|S.C. scrambles for licenses as registry delayed
By Bo Petersen
Charleston Post and Courier
Wednesday, December 24, 2008
The federal hook won't be set — yet.
A new requirement for recreational saltwater anglers to register with the federal government will be delayed at least a year. But an annual fee seems to be on its way.
The National Oceanic and Atmospheric Administration announced Tuesday that the registration requirement will be delayed until Jan. 1, 2010. The announcement comes as South Carolina scrambles to license pier and surf anglers, trying for a possible exemption to the registry to keep the anglers from paying the additional fee, estimated to be from $15 to $25.
NOAA to Create Saltwater Angler Registry in 2010 - a press release from NOAA.
The state already licenses other saltwater anglers; the registry would have started for others in 2009. The fee would be in addition to state license fees and start in 2011.
"The good thing is, this gives us time. There's no money to put all this in place (immediately) anyhow," said Caroline Rhodes, S.C. Natural Resources board member, who owns The Charleston Angler. But her first impression reading the announcement is that "it looks like they want to tack on an additional federal fee no matter what."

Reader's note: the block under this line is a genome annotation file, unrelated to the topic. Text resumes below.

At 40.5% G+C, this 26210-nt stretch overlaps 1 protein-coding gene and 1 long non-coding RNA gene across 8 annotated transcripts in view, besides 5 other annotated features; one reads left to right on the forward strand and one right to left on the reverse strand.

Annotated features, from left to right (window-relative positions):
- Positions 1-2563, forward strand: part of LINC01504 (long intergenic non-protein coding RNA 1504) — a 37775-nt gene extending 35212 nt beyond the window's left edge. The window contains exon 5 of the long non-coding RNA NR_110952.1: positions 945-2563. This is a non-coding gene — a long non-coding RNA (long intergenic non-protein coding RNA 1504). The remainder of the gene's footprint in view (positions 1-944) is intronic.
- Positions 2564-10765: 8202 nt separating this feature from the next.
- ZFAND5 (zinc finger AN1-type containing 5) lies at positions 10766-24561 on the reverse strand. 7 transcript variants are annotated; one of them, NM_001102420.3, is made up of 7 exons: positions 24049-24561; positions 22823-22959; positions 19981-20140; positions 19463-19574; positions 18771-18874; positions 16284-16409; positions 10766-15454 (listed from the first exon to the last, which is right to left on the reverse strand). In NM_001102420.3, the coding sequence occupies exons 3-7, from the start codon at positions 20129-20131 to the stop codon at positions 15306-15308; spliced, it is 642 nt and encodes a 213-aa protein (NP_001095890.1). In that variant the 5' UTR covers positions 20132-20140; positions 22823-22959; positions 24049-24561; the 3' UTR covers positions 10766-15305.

New federal saltwater license on its way? published 06/12/08
The last-second publication announcing the delay carried a few other changes to the proposed rule. Natural Resources already had draft legislation to license pier and surf anglers ready to go the General Assembly in January; that will now have to be reworked to be approved by the board at its January meeting, Natural Resources board Chairman Mike McShane said.
The annual federal registration would include an angler's name, date of birth, address, telephone number and the regions where they intend to fish. NOAA will use the information to conduct surveys on fishing effort and amounts of fish caught. Once a person has registered, they may fish anywhere in U.S. federal waters.
But the register would exempt anglers in a state that has a registry such as fishing licenses, as well as party, charter or guide boat customers and those with permits to fish highly migratory species such as swordfish.
"The (federal) goal is to get the data," Rhodes said. "We prefer licenses because a registry is keeping track of you and nobody likes that."
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